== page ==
Tuesday, May 17, 2011

Is it reflux? Is it colic?

I've been finding out some fascinating stuff about reflux and colic and I'd like to share it with you.

Every other baby I meet these days seems to have something called reflux but an awful lot of these babies seem to have what in my day we just called colic. It's really confusing - are they the same thing?

So here's what I've found so far.

Gastric Oesophageal Reflux (GOR) is the normal phenomenon of stomach contents washing back past the oesophageal sphincter into the oesophagus. 70% of all healthy, happy, thriving babies do it several times a day. The peak period is 3-7 months and normally babies have stopped by 12-15 months old.

Gastric Oesophageal Reflux DISEASE (GORD) is when the reflux causes the baby pain and/or not to thrive because it is affecting digestion, feeding and causing damage to the oesophagus

My take on this: GOR is when the spitting up is mainly a problem for your laundry basket. GORD is when it is distressing the baby persistently and causing poor health.

“Silent reflux” – no outward signs (i.e. no regurgitation) but baby is unhappy because stomach contents are washing up a short way into the oesophagus àoesophagitis.

NB: JUST BECAUSE IT LOOKS LIKE REFLUX DOESN’T MEAN REFLUX IS CAUSING THE PROBLEM – THERE MAY BE UNDERLYING REASONS! Such as excessive gassiness, constipation, a food intolerance (especially to cow’s milk/soy milk), INFECTION, sensitivity to tobacco smoke, “colic” (baby is too little “switch off” crying) – MUM SHOULD ALWAYS CONSULT DOCTOR IF IN DOUBT (see “red flag” list)

An easy way of remembering the various solutions for GOR and GORD is:

·         Gravity – anything that helps the food go down and the air go up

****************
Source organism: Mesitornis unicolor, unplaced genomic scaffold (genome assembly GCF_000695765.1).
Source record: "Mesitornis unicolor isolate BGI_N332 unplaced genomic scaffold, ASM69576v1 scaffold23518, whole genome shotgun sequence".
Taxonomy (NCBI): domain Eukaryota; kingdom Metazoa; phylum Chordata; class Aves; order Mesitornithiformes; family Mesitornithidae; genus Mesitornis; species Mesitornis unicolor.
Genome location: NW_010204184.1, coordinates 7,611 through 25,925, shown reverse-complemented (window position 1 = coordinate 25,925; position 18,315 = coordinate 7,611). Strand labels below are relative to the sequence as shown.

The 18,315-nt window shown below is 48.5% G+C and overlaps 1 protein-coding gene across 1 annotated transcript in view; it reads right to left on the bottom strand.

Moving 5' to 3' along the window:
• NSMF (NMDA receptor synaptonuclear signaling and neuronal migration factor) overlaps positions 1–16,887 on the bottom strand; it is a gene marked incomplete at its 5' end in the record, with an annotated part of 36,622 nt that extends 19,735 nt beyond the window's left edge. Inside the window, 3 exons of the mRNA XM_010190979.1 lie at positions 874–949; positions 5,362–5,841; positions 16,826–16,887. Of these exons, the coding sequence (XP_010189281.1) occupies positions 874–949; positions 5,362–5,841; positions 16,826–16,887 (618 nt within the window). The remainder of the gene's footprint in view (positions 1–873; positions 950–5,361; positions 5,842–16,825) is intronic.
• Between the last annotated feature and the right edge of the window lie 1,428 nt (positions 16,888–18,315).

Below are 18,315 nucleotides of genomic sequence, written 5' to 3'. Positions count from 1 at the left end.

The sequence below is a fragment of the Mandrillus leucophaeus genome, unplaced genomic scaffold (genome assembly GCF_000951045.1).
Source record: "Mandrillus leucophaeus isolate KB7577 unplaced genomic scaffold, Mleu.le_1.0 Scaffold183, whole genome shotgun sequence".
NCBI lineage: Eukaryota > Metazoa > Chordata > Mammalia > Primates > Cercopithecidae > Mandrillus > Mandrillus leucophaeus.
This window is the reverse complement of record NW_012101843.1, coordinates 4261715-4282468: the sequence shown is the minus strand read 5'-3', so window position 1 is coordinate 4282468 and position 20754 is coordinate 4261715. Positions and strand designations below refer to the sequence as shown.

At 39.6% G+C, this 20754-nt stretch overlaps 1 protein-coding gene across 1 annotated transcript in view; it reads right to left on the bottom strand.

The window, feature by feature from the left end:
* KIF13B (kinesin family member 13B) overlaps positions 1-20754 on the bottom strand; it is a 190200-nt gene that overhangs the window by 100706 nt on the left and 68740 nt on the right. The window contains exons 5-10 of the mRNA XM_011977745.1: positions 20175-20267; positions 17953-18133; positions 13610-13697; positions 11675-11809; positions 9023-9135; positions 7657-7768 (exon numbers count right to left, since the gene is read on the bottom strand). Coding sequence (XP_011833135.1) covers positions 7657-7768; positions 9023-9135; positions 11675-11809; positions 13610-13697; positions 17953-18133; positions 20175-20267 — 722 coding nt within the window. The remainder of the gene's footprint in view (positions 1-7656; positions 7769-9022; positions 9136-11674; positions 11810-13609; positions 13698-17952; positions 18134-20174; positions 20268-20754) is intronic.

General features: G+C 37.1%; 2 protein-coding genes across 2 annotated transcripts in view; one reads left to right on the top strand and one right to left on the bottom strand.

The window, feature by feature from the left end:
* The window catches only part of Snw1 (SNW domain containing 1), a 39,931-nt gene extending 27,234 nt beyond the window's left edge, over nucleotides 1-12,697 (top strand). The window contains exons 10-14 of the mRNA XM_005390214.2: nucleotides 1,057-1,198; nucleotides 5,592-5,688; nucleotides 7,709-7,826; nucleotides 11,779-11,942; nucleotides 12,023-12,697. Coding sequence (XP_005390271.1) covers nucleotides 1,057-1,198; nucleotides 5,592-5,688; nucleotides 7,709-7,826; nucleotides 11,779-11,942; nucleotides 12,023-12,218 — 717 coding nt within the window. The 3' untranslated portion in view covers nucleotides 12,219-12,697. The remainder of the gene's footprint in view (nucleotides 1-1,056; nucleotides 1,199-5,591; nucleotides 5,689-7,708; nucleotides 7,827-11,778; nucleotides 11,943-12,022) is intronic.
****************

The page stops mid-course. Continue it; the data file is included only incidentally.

·         O (= a boob!) – improve the breastfeeding technique or pattern

·         Reassurance/relaxing – anything to soothe baby (and mum)

·         Diet,  Doctors and other health professionals – medical and alternative therapy solutions


Baby as upright as possible during feed – eg in a wrap sling

Keep upright after feed 30 to 40 mins – a sling/carrier can help a lot

Baby upright as when over your shoulder rather than slumped in a chair (American Journal of Paediatrics, Orenstein and Whitington, October 1983)

Frequent burping BEFORE, during and after feed

Avoid car seat immediately after feed

Avoid nappies or clothing tight round tummy

Baby at 30 degrees – not flat –  in cot or on babygym

When changing nappy, put a cushion under baby’s head

Sleepcurve and special wedges

O   = a boob (Better breastfeeding)

Check the latch – getting air in?

One breast at a time, allow baby to continue until stops.  Sucking à continuous muscle movement through digestive tract àkeeps it all going down; baby emptying breast ensures baby ends with calorie-rich hind milk which stays in stomach longer; at end of feed flow is slow àless coming in at top while muscle movement still keeping things moving down.

In some cases with overactive letdown even two feeds in a row on one breast. Consider whether using a breast pump in between feeds is really helping.

Feed baby when not over-hungry so not gulping in air.

Feed baby more often to encourage smaller, more manageable feeds and more downward action.

Reassuring, relaxing and soothing

A pacifier helps baby carry on the helpful sucking action

Atmosphere calm and cosy –You are not a failure if you can’t “stop the baby crying”, you are a hero for giving baby the kind of environment that helps baby to calm self eventually

Mum relaxed with a glass of wine? (recommended by  Dr Jack Newman!)

Lying down;

Massaging Baby tummy and back, upright

Movement that is rhythmical and swaying - rocking, buggy, swing-seat, your lap, your arms

Support from others: Take turns, Find another mum with a colicky/reflux baby

Diet, Doctors (and other health professionals)

Write down everything mum eats for 3 days and log fussy episodes – is there a pattern?

Try cutting out one suspect eg dairy products for 3 days

All these foods and substances have been implicated in GOR and GORD:

cow’s milk protein, chocolate, spices, citrus, cauliflower, onions, broccoli, mustard, aspirin, decongestants, peanuts, wheat, tomatoes, cucumber, soy, apples, bananas...

 A probe or endoscopy can check for acidity and/or damage to the oesophagus.

·         Antacids  - infant Gaviscon

·         Acid blockers eg Pepcid

·         Motility improvers (muscle tone) eg Domperidone

Also many parents find relief after treatment by a cranial osteopath, herbalist.

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